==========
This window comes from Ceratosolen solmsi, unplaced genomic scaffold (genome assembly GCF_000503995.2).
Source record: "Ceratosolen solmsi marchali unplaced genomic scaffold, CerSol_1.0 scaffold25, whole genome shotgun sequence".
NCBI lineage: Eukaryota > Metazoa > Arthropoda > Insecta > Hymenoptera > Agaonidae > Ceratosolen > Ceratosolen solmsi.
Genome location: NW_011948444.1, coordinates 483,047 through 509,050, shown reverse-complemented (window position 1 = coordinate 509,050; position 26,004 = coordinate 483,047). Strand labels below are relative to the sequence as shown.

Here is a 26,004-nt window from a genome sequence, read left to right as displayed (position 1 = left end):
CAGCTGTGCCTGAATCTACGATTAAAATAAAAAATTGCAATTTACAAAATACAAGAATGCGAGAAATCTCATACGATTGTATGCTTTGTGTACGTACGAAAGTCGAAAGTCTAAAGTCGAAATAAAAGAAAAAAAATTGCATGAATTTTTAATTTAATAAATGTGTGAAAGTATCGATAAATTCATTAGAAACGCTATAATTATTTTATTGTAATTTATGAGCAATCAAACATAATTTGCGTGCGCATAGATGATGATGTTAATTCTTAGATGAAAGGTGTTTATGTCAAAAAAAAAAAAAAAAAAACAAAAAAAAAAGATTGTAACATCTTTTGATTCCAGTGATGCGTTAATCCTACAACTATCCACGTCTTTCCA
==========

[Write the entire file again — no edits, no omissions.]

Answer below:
This window comes from Ceratosolen solmsi, unplaced genomic scaffold (genome assembly GCF_000503995.2).
Source record: "Ceratosolen solmsi marchali unplaced genomic scaffold, CerSol_1.0 scaffold25, whole genome shotgun sequence".
NCBI lineage: Eukaryota > Metazoa > Arthropoda > Insecta > Hymenoptera > Agaonidae > Ceratosolen > Ceratosolen solmsi.
Genome location: NW_011948444.1, coordinates 483,047 through 509,050, shown reverse-complemented (window position 1 = coordinate 509,050; position 26,004 = coordinate 483,047). Strand labels below are relative to the sequence as shown.

Here is a 26,004-nt window from a genome sequence, read left to right as displayed (position 1 = left end):
CAGCTGTGCCTGAATCTACGATTAAAATAAAAAATTGCAATTTACAAAATACAAGAATGCGAGAAATCTCATACGATTGTATGCTTTGTGTACGTACGAAAGTCGAAAGTCTAAAGTCGAAATAAAAGAAAAAAAATTGCATGAATTTTTAATTTAATAAATGTGTGAAAGTATCGATAAATTCATTAGAAACGCTATAATTATTTTATTGTAATTTATGAGCAATCAAACATAATTTGCGTGCGCATAGATGATGATGTTAATTCTTAGATGAAAGGTGTTTATGTCAAAAAAAAAAAAAAAAAAACAAAAAAAAAAGATTGTAACATCTTTTGATTCCAGTGATGCGTTAATCCTACAACTATCCACGTCTTTCCA